Nurses use stethoscopes daily in multiple ways which, combined with nursing knowledge and skill, matter to care and patient outcomes. Nurses have historically used stethoscopes for various functions at different times. In the 1930s, nurses first began to routinely use the stethoscope to measure blood pressure. The expanded utilisation of the nurses’ stethoscope in the following decades reveals the changing scope of medical practice.
In the 1970s, nurses began to routinely use stethoscopes to perform abdominal and chest assessments. Nurses can tune into the gastrointestinal problems of patients if they are skilled in listening to bowel sounds and know how to interpret them. Auscultation requires skill and interpretation on the part of the nurse and this nursing knowledge is vital to prognosis and recovery. The expanded role of the nurse in physical assessments in modern medicine has transformed nursing practice in key ways.
Nurses stethoscopes at Mentone Educational
Here at Mentone educational, we are pleased to offer a wide range of nurses stethoscopes from leading manufacturers including ADC, Liberty and ALP K2. Choosing the right stethoscope for you is important, and we will highlight various considerations that you may want to take into account when choosing your optimal nurses stethoscope.
- Weight: The weight of the stethoscope may be significant for you, particularly when you consider that you will be carrying it around much of your practice day.
- Size: Will it fit in your lab coat or uniform and not wear holes in your pockets? The materials used in the stethoscope’s construction may limit your choices.
- Length: Length and type of tubing are practical considerations, so opt for a length that suits your height and does not require you to bend more than needed
- Allergies: Allergies to latex, nickel, and some plastics may require you to choose stethoscope models with hypoallergenic materials rather than standard instruments.
- Your comfort: Your comfort during the whole working day is very important.
- The patients comfort: Some stethoscope diaphragms can be very cold on the skin of patients, particularly in colder climates.
- Location: Where you practice may influence the kind of stethoscope you want for your practice.
- Specialities: With the multifaceted nature of nursing today, your nursing tools may require accommodation for specific applications.
How do I choose the best nurses stethoscope for me?
The number of choices and possibilities can be overwhelming, but the good news is that there is a stethoscope suitable for you and your practice. Just draw up a list of the most important things that matter to you, your patients, your nursing location and possibly your speciality. Of course, you can add personal wishes such as colour – many nurses stethoscopes now come in a variety of colours to match scrubs or uniforms. Nurses stethoscopes often get mislaid or inadvertently picked up by the wrong person too in busy working environments, so making sure your stethoscope has your name written on it may be helpful.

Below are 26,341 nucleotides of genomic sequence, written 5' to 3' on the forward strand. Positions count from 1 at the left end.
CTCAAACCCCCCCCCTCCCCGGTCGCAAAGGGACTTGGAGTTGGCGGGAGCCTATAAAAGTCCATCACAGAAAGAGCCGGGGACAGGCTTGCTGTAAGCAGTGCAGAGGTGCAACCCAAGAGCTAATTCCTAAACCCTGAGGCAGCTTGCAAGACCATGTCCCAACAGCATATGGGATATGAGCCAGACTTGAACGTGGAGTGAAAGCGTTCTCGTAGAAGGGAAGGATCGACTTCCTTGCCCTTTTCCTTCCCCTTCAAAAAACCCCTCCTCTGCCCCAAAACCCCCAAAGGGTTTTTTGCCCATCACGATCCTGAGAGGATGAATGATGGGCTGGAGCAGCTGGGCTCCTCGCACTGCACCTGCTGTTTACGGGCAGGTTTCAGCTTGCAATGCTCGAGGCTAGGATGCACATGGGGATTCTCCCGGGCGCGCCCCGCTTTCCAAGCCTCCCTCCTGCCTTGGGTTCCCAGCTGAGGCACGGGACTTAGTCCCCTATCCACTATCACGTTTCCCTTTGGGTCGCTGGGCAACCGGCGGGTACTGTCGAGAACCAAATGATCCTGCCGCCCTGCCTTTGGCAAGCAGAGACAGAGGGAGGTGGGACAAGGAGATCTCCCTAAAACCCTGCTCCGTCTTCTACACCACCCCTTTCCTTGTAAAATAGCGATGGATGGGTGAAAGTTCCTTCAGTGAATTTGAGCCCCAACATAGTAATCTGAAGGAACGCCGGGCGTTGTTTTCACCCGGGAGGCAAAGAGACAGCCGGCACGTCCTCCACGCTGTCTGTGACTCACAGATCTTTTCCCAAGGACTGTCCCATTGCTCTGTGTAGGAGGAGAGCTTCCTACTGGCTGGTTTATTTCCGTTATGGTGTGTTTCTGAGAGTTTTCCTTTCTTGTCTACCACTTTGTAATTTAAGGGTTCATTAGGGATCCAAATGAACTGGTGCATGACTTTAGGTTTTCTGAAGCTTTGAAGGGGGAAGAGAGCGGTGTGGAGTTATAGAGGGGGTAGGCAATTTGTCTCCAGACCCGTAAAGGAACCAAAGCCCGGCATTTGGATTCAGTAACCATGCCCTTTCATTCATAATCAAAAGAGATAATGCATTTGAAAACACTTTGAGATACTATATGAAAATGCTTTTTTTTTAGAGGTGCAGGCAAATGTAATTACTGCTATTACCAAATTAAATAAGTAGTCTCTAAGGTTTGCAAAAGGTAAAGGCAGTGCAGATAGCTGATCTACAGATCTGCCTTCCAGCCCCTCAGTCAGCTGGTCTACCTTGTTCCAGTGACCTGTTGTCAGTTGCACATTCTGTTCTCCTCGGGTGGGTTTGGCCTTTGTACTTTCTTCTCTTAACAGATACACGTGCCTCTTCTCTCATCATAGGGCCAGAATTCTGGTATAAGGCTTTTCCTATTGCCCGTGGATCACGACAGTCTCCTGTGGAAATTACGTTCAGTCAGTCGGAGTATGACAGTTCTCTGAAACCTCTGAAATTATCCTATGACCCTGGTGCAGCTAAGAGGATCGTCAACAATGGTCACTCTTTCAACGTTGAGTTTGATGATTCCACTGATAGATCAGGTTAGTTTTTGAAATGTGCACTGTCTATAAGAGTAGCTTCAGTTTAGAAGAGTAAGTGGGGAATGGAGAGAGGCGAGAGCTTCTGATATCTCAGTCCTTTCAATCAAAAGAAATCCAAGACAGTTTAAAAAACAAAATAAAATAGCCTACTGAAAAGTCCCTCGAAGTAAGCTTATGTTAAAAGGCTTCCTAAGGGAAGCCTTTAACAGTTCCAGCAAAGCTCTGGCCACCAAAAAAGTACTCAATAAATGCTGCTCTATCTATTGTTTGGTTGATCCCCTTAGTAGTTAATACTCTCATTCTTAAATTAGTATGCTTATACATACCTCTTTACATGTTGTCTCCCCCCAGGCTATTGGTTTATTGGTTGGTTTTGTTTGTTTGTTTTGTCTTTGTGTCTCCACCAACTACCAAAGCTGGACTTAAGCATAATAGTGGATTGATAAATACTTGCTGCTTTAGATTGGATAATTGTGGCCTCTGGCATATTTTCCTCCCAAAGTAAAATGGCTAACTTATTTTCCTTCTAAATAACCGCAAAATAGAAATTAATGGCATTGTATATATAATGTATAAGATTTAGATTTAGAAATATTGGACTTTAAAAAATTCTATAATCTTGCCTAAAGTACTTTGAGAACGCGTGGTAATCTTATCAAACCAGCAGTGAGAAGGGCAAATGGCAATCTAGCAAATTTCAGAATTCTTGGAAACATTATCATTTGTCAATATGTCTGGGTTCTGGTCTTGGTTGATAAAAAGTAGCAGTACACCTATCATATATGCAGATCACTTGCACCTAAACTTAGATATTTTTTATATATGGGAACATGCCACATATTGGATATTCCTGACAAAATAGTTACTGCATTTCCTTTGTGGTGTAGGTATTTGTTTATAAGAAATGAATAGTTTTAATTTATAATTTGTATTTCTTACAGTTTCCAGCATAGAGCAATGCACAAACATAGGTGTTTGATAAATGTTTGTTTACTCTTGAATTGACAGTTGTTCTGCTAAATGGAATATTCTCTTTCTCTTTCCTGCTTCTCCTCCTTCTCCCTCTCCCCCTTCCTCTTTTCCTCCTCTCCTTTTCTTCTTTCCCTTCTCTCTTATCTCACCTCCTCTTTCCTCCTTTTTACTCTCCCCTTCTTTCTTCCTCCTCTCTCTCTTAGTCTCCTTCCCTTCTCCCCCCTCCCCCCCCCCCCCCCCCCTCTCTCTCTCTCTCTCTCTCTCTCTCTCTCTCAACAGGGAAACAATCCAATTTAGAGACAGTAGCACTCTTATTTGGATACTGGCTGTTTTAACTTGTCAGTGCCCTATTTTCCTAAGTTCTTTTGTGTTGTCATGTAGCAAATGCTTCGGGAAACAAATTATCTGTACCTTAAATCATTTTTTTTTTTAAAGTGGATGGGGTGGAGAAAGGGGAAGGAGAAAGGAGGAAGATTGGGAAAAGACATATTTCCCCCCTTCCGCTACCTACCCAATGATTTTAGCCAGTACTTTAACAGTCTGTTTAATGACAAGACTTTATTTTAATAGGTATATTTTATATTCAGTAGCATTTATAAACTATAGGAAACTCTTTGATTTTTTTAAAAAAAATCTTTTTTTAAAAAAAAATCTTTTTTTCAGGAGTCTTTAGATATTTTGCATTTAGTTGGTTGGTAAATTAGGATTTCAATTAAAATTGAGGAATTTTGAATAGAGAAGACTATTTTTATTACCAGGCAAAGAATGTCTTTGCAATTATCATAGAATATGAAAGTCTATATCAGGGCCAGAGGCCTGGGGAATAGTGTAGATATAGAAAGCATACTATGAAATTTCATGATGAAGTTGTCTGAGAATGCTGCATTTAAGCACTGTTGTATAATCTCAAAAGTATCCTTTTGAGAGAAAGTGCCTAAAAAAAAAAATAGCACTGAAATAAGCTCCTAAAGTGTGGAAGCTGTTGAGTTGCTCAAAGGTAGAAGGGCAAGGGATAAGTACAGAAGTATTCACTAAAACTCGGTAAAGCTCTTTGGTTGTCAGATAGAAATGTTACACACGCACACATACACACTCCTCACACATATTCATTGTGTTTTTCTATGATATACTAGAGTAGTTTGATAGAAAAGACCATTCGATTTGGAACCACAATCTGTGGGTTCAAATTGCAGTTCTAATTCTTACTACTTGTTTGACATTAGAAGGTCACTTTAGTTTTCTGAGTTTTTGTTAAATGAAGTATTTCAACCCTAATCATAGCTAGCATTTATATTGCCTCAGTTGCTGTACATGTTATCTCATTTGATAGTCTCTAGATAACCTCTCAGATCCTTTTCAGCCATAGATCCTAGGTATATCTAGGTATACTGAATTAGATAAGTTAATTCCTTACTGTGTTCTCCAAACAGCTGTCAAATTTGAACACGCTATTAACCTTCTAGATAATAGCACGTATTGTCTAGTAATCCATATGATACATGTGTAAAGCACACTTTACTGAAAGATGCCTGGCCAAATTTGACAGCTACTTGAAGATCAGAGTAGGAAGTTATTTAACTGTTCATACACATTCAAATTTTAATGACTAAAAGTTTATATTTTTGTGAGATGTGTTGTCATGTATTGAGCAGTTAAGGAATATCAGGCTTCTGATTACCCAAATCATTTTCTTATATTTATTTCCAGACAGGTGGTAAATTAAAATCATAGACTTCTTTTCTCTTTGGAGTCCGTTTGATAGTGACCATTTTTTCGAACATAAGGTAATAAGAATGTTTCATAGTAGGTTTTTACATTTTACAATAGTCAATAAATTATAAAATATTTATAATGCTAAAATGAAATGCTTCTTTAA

What does the nurses stethoscope provide me with?
Your stethoscope is a non-invasive tool for knowing what is going on inside your patients. A lot of basic information about circulation, digestion, breathing, muscle activity (particularly the heart), even joint function, etc. can be gathered when you use a stethoscope. All bodies produce sounds that reveal the various activities, and with a stethoscope, you can collect those sounds, listen to them, and make judgments about body functions.
What are the essential parts of a nurses stethoscope?
The parts of all types of stethoscope include the following:
- ear tips
- ear tube
- diaphragm and
The sounds that are created in the body of the patient are picked up through the diaphragm or bell end of the stethoscope, which is pressed against the chest, back or stomach of the patient. From the chest-piece, which houses the diaphragm/bell, the sound then travels through the tubing and into the ear tubes before being passed into the ears where the user can hear the patient’s heartbeat, lungs and other internal sounds.
What are the benefits of a tunable stethoscope?
Tunable, or dual-frequency, stethoscope diaphragms combine the bell (for low frequencies) and the diaphragm (for high frequencies) into a single side of the chest piece. You can move between bell and diaphragm modes by simply varying the pressure applied to the patient without the need to turn the chest piece over. Rest the chest piece lightly on the patient to hear low-frequency sounds, while for high-frequency sounds, a firmer contact pressure on the chest piece is required.
Stethoscopes for all types of health professionals
As well as nurses stethoscopes, Mentone Educational also provides stethoscopes for clinicians including cardiologists and paediatricians, students and teaching uses. Check out the whole range of stethoscopes available from Mentone Educational here.